Commentary

 By Garion Frankel  October 10, 2021 at 1:21pm

If you ask the Democrats, anyone who isn’t vaccinated against COVID-19 will die from the disease. No ifs or buts about it: no vaccine, you’re dead.

I’ve made no secret of the fact that I support the COVID-19 vaccines.

There is, of course, nothing wrong with the decision not to get vaccinated, and I don’t begrudge anyone who makes that decision.

America is about choice, and choice means accepting risks. As Thomas Jefferson once wrote, in Latin, to James Madison: “I prefer dangerous freedom over peaceful slavery.”

Fortunately, it seems as if unvaccinated Americans will be taking less of a risk going forward.

Remdesivir, an anti-viral drug originally designed to treat Hepatitis C, was the first drug approved by the Food and Drug Administration to battle COVID-19.

Even then, initial reports seemed to indicate the drug was only marginally beneficial.

Now, Remdesivir — which is injected — appears to be more effective than anyone believed.

According to the Daily Mail, a new study has found that, when administered early, Remdesivir reduces the risk of being hospitalized with COVID-19 by 87%, and the risk of needing any formal medical visit declined by 81%.

Will these medications help end the pandemic?

“Antiviral medications provide maximal benefit when used early in the disease course,” Dr. Robert L. Gottlieb, cardiologist and principal investigator at Baylor University Medical Center and Baylor Scott & White Research Institute, said in a statement on Sept. 22. “Last summer, data from clinical trials demonstrated the benefit of remdesivir in patients hospitalized with COVID-19, even when not yet requiring oxygen.

“These latest data show remdesivir’s potential to help high-risk patients recover before they get sicker and stay out of the hospital altogether.

“We are seeing very high numbers of hospitalized patients as new COVID-19 infections surge, placing increased demands on already over-burdened healthcare systems. Remdesivir, also known as Veklury, is an effective antiviral for the treatment of hospitalized patients with COVID-19 and an essential tool to help reduce disease progression,” Gottlieb added.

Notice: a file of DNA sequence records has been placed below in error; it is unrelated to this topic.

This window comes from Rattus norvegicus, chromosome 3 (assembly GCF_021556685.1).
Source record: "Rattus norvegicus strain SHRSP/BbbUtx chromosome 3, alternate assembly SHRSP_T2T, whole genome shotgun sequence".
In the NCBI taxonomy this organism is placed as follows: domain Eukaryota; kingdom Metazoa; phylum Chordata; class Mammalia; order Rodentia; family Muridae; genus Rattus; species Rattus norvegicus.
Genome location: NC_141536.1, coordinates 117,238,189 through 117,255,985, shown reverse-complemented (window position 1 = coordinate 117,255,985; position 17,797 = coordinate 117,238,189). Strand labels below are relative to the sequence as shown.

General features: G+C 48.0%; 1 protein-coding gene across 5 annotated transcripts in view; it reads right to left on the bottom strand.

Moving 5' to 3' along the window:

Remdesivir isn’t the only drug showing promise. Molnupiravir, which comes in the form of a pill rather than an injection, is showing potential as well.

This could turn out to be one of the most important advances to counter Covid. Molnupiravir, a pill for 5 days (I’ll nickname “M-pack”) to markedly reduce hospitalization. Await details beyond press release, including safetyhttps://t.co/X1wR9K7vn0 by @matthewherper @statnews pic.twitter.com/hKBZC5Y71Z

— Eric Topol (@EricTopol) October 1, 2021

Molnupiravir is a broad spectrum anti-viral that achieves “lethal mutagenesis” of #SARSCoV2. Unlike remdesivir, it’s a pill, it’s not repurposed, had solid data from a Phase 2 trial supporting potency + safety vs Covid https://t.co/TpDUE3Ty1e @nature The mechanism of action 👇 pic.twitter.com/jWET5JJKrJ

— Eric Topol (@EricTopol) October 1, 2021

All in all, “the science” never should have tried to convince people that there was only one way out of the pandemic. Vaccines are a big one, but they are only one piece of the puzzle.

Hopefully, these new drugs will ensure that people who wish to remain unvaccinated can do so safely — and give wannabe authoritarians one less mechanism to pursue power.

Garion Frankel is the senior policy advisor for the Texas Federation of College Republicans. He enjoys and has published articles and academic works on public policy, philosophy and political theory.

Garion Frankel is the senior policy advisor for the Texas Federation of College Republicans. He enjoys and has published articles and academic works on public policy, philosophy and political theory.

Languages Spoken

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